The value of lived experience
“What the heck is the CEO of an alcohol company doing up here?” Pernod Ricard North America chief Ann Mukherjee felt compelled to raise this question herself from the stage of the Clinton Global Initiative, preempting any confusion in the audience during a session on climate change.
Indeed she was a seemingly odd fourth on a panel featuring Damon, White, and Kara Hurst, who heads up sustainability at Amazon, which this week announced a $10 million donation to Water.org’s new water and climate fund.
Mukherjee explained her presence this way: When your product relies on agave plants, you’re at least as much an agriculture company as you are an alcohol company. And when you have employees, you’re a steward to people and communities. “If we don’t do this right, we don’t have a business,” she said.
She also had a message for her fellow CEOs: “Hire people that are hungry for bringing together climate and nature as part of the business,” she said.
How can you tell who’s hungry? “I grew up in India. I had water rationed,” Mukherjee told the audience. “I got sick from bad water—I almost died. I had only eight hours of electricity some days to study for my board exams. I know what it’s like. Hire people like us. Hire more people like me and unleash the power of the experiences people have lived through to change tomorrow.”
Seen and heard
Manhattan’s Central Park Zoo was the perfect setting for an evening event about financing biodiversity, especially once the sea lions got going. From their habitat situated just steps away from the program tent, the slippery creatures barked their way through speeches given by Canadian prime minister Justin Trudeau and Ecuador president Guillermo Lasso, harmonizing with the French interludes offered by the former and the Spanish spoken by the latter. The provided translation headsets, unfortunately, were no match for the nature-positive noise.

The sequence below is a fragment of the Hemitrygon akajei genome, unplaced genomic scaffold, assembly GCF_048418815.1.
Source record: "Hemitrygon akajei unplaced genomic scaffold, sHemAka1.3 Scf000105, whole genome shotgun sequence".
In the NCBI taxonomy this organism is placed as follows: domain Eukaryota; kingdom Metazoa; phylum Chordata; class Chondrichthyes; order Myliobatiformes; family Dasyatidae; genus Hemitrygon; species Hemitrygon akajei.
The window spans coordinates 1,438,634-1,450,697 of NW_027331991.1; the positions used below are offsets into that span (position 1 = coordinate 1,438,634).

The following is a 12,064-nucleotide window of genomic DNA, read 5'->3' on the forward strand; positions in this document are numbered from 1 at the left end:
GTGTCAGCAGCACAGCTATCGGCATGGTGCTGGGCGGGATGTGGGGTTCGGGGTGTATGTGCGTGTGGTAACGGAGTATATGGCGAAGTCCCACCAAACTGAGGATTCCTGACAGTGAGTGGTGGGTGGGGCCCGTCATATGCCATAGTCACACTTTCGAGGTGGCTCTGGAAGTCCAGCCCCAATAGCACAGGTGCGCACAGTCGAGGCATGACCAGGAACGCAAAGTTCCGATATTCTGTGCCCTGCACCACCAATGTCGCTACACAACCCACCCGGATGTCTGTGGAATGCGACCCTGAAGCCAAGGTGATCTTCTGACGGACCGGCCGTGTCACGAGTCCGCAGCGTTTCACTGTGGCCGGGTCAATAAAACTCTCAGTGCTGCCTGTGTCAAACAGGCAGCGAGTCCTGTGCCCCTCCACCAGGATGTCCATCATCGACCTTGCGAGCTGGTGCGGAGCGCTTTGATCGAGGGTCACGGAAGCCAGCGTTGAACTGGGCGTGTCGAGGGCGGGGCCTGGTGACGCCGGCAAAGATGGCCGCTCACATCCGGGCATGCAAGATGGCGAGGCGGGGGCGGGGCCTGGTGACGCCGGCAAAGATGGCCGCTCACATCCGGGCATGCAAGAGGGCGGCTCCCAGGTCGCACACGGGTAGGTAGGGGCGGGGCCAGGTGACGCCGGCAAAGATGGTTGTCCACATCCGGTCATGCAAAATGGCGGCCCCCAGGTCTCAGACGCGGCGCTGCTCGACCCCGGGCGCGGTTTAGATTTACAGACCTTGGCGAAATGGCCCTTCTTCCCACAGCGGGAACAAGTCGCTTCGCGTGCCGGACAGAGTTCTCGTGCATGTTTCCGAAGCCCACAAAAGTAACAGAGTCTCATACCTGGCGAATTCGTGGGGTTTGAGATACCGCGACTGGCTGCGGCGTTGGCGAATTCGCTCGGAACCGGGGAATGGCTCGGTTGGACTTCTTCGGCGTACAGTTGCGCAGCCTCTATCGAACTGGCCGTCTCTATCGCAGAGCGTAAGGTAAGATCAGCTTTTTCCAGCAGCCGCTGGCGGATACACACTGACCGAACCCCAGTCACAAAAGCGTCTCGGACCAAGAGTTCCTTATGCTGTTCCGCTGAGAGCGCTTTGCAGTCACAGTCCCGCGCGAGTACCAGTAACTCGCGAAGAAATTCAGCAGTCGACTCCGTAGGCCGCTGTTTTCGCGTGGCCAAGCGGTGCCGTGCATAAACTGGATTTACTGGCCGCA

News from elsewhere
Germany will nationalize gas giant Uniper... A total of €8 billion ($8 billion) will be injected into the country’s largest buyer of Russian gas to prop up a struggling energy sector.
European investment in China is falling. In the first half of 2022, greenfield investments from the EU and the UK dropped below $2 billion, compared to $4.8 billion last year, according to new research.
Brazilian firms are drumming up finance to save the Amazon. At a climate conference on the sidelines of the General Assembly, companies are hard-selling carbon credits. An area the size of Puerto Rico has been destroyed in the Amazon in the first half of this year—the most in 15 years.
Shanghai pitched a $257 billion infrastructure investment. Eight projects, including a new transportation hub and nature park, will aim to help revive the covid-hit economy.
Over 130,000 people in Japan still lack power. Typhoon Nanmadol, which hit the country over the weekend, also damaged a space center.
In 2015, the UN member nations agreed to the Sustainable Development Goals, a series of ambitious targets meant to reduce poverty, fight inequality, and halt climate change by 2030. Throughout UNGA, we’re diving into a few of them to let you know how they’re going (spoiler: overall, not great).
Today let’s look at a big one. Goal number 13 is “Climate Action” and its aim is broad and imposing: take urgent action to combat climate change and its impacts.
To limit warming to 1.5°C, global emissions need to peak before 2025. Making sure this happens also has implications across the other SDGs. This is a crucial one to get right—and soon. No countries are pulling their weight, yet.
Even the pandemic-induced global shutdown didn’t help. Despite shuttered economies, fewer planes, decreased commutes, and stalled ships, the world’s pandemic pause barely dented emissions, and estimates suggest the world is back to its pre-pandemic upward trajectory.
Fear not—there’s a lot more UNGA to come. And when it’s all over, we hope you’ll join us as we unpack what occurred and what’s left to do. Register now for Gauging the Goals, a Quartz virtual event in partnership with the Gates Foundation on Oct. 6. And stay tuned for our next Need to Know: UNGA newsletter, coming to your inbox tomorrow.
— Heather Landy, executive editor; Annalisa Merelli, senior reporter; Amanda Shendruk, things reporter; and Morgan Haefner, deputy email editor